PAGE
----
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Educate and entertain your audience with story maps

Story maps are easy to make, simple to access and are very effective at providing multimedia location-based information about a topic, issue, event or place. Story maps can communicate important information over the web in several different interactive mediums. Story map technology is continuing to improve so it’s important to be aware of the latest uses and technology for story maps to make sure that your medium conveys your message. Read this blog post to learn how to make story maps focused, entertaining, and informative so users stay on point with your message.  

The storytelling tools in ArcGIS have been available for several years now and its capabilities are continually being improved. But what has been a pleasant surprise of late are the number and kinds of applications that have been developed for conveying information via story maps. For readers who are not familiar with story maps, they are web presentations that illustrate interesting and informative stories through the combination of interactive maps, descriptive text and multimedia content. Users can easily create, publish and share their story and description with interested parties around the world.

Mark Gallant from Esri Canada recently published the blog post “Finding a story map topic that inspires you”.  Mark provides some tips and tricks as well as some things to consider when developing a story map. Also,  this Esri blog post has great story map examples from 2019 as picked by Esri’s StoryMaps Team.

This story map outlines the tour wins of famed Canadian golfer Brooke Henderson using text, photographs, videos and an interactive imagery basemap of the golf courses.  

Esri Canada recently created and published a story map that is, in my opinion, a great way to showcase the sights, history, geography and culture of a city. Moose on the Loose was created as the result of a bet between two Esri Canada offices – Ottawa and Halifax – on which office would win our pumpkin-carving contest in support of United Way. Unfortunately, our Ottawa office lost the bet, but fortunately an excellent story map was published featuring one of our colleagues wearing a Halifax Mooseheads hockey jersey at various tourist attractions and significant locations in the City of Ottawa.

Moose on the Loose is a fun story map showing many noteworthy sites in Ottawa.

While the Mooseheads story map was developed to be fun and entertaining, it demonstrates that a story map can easily be created that shows the character and sites within a city.  Similar story maps could certainly be used for attracting tourists and business to a city but could also be used for creating interesting walking tours of a city or location. Video and audio clips can also be added, so that users can hear stories about the sights that they encounter as they walk or drive around with their mobile phone and story map.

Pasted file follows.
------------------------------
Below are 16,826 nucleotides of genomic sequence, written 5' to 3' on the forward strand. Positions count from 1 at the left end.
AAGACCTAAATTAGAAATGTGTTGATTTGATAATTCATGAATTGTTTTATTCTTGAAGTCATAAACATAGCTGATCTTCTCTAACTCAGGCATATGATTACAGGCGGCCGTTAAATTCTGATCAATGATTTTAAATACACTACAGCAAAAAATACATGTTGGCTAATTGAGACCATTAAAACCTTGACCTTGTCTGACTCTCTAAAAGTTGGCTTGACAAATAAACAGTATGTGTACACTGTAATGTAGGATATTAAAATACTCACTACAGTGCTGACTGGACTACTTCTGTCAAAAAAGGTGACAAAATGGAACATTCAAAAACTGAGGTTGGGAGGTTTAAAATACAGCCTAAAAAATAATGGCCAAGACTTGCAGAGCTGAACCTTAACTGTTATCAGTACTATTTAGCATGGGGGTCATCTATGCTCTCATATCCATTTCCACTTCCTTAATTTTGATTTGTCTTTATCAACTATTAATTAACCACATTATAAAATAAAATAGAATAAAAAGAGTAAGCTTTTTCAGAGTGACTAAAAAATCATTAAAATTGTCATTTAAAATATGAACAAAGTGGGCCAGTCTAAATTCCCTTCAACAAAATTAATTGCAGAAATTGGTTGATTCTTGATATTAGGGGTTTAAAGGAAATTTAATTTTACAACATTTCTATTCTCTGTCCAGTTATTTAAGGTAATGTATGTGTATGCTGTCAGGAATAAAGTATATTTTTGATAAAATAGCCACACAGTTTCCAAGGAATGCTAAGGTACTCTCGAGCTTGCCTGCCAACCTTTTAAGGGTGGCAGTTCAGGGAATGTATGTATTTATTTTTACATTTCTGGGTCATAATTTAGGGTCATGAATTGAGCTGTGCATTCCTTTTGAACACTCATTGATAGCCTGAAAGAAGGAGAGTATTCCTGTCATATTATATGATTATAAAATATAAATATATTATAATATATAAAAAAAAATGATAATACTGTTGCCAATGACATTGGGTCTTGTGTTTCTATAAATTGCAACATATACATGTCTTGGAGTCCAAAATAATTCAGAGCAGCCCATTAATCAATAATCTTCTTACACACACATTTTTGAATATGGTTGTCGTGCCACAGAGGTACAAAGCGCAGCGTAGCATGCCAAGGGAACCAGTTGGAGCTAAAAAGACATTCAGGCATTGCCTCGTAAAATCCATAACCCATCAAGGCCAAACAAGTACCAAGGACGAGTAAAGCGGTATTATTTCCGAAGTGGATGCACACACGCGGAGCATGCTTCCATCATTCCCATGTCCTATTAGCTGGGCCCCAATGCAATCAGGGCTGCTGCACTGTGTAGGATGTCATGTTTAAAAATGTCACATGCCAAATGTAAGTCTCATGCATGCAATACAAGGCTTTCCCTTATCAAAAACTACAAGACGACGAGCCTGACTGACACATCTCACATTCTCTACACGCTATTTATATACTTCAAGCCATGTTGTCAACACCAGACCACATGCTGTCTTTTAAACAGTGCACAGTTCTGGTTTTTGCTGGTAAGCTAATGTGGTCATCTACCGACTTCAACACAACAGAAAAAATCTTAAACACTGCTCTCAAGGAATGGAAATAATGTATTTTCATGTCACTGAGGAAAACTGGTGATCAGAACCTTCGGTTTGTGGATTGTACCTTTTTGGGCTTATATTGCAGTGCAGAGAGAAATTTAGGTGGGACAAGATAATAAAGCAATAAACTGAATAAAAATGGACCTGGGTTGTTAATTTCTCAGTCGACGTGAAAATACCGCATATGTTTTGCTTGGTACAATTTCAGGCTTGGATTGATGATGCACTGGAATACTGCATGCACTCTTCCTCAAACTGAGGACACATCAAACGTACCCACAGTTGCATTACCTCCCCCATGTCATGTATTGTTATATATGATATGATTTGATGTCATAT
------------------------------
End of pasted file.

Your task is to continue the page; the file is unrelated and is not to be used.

Esri’s Bern Szukalski published the blog post “Things you didn't know you could do with Story Maps” about the many potential uses of story maps. He gives examples such as annual reports, company information, resumes, marketing events, project portfolios, education, real estate, online guides, politics, online engagement, online atlases, catalogues, briefings, newsletters, web pages, news and tutorials. The list of potential applications of story maps appears to be limited only by your imagination.

Esri Canada maintains a resource hub that is regularly updated with the latest maps, apps and ideas from thought leaders. Check out the Esri Canada App Hub for some of the best and innovative Canadian story maps. Exemplary story maps on this site include federal elections, environmental action, opioid addiction, photographs from space, parks to visit, drought information, food, water and people, urban expansion, ocean mapping and many more.

So, is it time for you, your organization or your city to start making story maps showcasing important locations and topics? It’s important and very useful to make informative story maps, but story maps that go to the next level equally inform, entertain and help the story map user remain focused on the message. Happy story mapping in 2020!

About the Author

Gordon Plunkett is the Spatial Data Infrastructure (SDI) Director at Esri Canada. He has more than 30 years of experience in GIS and Remote Sensing in both the public and private sectors. He currently sits as a member of the Community Map of Canada Steering Committee, GeoAlliance Canada Interim Board of Directors, the Open Geospatial Consortium (OGC) Technical Committee, the Canadian General Standards Board (CGSB) Committee on Geomatics, the University of Laval Convergence Network Advisory Committee and the Advisory Board to the Carleton University Geomatics and Cartographic Research Centre. During his career, Gordon has worked on projects in more than 20 countries and has contributed to numerous scientific conferences and publications. At Esri Canada, he is responsible for developing and supporting the company’s SDI vision, initiatives and outreach, including producing content for the SDI blog.

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